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Gov. Mills’ staff wrote nursing home language she’s citing as reason to stop funding bill

Left: Maine DHHS Commissioner Jeanne Lambrew. Right: Governor Janet Mills. Lawmakers say Maine DHHS officials working for Mills actually wrote the language that Mills is citing as her reason to reject a nursing home funding bill.

AUGUSTA – Maine’s Republican lawmakers are more interested in finding a solution for Maine’s underfunded nursing homes than engaging in a political food fight with Governor Janet Mills. They are crystal clear on one thing, however – Janet Mills’ staff wrote the language she is saying is problematic and prevented her from allowing the bill to become law.

In a joint statement released yesterday, Maine House and Senate Republicans showed the language Governor Janet Mills cited as potentially causing problems with Maine’s federal funding and said that language was added by her staff from the Maine Department of Health and Human Services explicitly to avoid the problem she says.

Rather than blast away at Mills, Republicans said they are willing to believe it was an honest mistake and asked what she is going to do to fix it.

In her public statement on holding up the nursing home funding bill, Governor Mills’ office stated:

“Governor Mills held this bill because its proposed rate increase would have exceeded the threshold to qualify for matching federal funds. Had she signed this bill into law, it would have caused nursing home costs billed to MaineCare to exceed that federally required limit, which in turn would have stopped federal match funding. The state would then have to make up for that loss, though the Legislature never allocated any money to compensate for it. ”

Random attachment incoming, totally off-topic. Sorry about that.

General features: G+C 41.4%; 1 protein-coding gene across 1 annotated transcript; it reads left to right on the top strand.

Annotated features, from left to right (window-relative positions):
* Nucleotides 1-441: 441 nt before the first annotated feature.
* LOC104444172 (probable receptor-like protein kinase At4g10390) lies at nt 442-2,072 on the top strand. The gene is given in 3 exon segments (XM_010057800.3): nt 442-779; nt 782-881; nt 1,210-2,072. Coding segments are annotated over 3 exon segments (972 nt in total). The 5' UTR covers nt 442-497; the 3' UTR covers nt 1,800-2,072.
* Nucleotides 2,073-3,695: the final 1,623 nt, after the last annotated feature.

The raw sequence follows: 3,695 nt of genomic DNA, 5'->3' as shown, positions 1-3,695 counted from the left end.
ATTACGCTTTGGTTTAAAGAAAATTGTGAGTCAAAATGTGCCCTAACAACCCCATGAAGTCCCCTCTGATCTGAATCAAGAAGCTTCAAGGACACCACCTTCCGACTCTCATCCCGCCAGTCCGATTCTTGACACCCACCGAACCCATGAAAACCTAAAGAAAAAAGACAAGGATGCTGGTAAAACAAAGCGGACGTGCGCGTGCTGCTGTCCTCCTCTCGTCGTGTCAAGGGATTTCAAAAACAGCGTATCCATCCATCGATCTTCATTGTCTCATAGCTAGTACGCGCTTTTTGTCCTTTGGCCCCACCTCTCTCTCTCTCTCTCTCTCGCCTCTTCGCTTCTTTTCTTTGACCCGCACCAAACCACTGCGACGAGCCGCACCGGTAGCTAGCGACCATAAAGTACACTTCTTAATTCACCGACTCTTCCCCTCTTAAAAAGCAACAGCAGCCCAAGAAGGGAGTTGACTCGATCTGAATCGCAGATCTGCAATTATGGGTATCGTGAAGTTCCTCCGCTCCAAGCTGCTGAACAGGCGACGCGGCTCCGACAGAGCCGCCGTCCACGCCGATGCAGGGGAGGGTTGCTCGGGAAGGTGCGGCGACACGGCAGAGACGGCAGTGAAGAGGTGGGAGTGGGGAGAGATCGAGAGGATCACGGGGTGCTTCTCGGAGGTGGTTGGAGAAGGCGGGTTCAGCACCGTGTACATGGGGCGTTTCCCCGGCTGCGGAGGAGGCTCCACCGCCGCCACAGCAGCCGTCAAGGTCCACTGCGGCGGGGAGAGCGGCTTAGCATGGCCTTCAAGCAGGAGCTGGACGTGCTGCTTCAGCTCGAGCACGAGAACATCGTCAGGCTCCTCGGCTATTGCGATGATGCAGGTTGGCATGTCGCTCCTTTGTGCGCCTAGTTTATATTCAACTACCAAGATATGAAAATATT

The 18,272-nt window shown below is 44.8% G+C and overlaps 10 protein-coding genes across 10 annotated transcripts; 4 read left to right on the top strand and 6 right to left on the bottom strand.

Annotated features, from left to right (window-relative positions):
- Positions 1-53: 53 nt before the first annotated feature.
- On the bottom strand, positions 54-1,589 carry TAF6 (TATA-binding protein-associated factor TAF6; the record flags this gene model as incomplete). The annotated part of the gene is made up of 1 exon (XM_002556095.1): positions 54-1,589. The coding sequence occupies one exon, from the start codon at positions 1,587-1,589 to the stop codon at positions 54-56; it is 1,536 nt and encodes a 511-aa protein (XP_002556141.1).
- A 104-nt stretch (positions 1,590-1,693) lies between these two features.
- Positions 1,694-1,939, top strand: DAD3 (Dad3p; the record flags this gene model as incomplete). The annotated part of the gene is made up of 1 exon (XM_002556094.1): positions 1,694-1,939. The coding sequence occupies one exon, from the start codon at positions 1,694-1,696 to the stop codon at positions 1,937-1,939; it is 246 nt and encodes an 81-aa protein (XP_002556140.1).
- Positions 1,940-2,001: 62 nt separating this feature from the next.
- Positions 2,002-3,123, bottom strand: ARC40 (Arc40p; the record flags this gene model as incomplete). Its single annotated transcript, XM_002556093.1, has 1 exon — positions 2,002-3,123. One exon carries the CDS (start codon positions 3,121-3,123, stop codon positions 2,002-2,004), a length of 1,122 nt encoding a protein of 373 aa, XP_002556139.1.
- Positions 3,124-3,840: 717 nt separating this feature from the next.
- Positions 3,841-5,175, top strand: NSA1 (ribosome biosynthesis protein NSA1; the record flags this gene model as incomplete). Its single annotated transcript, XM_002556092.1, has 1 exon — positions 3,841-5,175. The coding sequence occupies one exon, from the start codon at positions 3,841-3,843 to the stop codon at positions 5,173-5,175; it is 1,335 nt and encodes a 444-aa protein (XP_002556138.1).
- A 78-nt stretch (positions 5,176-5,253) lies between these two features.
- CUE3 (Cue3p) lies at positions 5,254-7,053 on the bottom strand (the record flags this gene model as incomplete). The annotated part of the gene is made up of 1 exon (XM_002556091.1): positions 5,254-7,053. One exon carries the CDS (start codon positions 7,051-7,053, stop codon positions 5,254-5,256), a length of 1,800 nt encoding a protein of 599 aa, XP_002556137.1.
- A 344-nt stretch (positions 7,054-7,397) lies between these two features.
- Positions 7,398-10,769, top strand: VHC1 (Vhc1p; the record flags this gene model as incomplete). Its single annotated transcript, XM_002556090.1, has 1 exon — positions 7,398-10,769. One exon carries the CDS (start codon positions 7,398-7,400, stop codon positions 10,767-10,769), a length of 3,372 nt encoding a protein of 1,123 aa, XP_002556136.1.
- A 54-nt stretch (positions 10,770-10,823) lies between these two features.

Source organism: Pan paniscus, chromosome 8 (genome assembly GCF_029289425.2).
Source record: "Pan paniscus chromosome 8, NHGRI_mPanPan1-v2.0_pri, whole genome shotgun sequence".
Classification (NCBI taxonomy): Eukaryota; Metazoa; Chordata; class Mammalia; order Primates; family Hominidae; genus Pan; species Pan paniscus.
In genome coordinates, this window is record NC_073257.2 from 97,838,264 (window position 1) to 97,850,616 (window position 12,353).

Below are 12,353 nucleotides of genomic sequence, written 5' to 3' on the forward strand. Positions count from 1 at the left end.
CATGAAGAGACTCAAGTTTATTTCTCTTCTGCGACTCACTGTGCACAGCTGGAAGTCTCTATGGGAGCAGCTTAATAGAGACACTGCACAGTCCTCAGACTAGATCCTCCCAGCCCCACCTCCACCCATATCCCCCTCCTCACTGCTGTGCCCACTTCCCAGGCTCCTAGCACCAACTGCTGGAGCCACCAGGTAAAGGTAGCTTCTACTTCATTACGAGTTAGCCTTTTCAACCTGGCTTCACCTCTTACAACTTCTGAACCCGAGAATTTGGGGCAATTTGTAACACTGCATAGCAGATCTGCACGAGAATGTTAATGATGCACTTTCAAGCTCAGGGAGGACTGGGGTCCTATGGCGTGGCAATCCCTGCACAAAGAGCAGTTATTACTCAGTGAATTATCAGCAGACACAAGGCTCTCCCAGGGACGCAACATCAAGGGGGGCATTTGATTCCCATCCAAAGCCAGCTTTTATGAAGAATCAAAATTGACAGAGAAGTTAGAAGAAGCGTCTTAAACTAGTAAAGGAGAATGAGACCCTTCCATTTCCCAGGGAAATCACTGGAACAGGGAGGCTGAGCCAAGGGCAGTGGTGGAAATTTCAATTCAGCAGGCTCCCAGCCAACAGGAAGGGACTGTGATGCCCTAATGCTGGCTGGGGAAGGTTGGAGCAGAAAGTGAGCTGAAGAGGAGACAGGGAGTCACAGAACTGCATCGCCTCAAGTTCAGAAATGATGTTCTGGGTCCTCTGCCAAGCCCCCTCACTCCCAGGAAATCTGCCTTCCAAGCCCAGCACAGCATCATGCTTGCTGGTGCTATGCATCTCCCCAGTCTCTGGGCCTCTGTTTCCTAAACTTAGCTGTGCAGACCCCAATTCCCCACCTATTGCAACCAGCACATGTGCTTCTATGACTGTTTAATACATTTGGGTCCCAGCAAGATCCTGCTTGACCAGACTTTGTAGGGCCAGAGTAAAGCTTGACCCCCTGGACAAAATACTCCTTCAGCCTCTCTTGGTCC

But Republicans said the following language, taken directly from the fiscal note for the amendment to L.D. 1758, was written by Mills’ staff at Maine DHHS to guard against the problem she is citing.

“However, based on the language in statute (Title 22 §1708 sub-§3, ¶C), the DHHS must establish reimbursement rates that “are consistent with federal requirements relative to limits on reimbursement under the federal Social Security Act, Title XIX.” Thus, the estimate of costs above includes all increases associated with the bill, with a federal match. If this does create a UPL issue, the DHHS will limit the payments to N(ursing) F(acilities) to remain below the federally required limits.

Pointing to closure of seven nursing homes over the past two years and additional pressures faced by nursing homes, House Republican Leader Kathleen Dillingham said, “We believe failing to approve emergency funds to help keep nursing and residential care facilities open is an honest mistake by the Governor,” said House Republican Leader Kathleen Dillingham.

Rep. Dillingham continued, “This bill was supported unanimously by Republicans and Democrats, this is not a partisan issue. Now, going forward, we want to know how the Governor’s Office intends to fix this mistake?”

Republicans say they are concerned that additional facilities will close over the next six months as the bill hangs in limbo. They negotiated and secured the funding on the final day of the legislative session, and that the bill, passed with unanimous bipartisan support, should have been allowed to become law.

Policy experts and representatives of Maine nursing homes say they do not see the problem Mills is citing and believe the Governor’s position is based on a misinterpretation.

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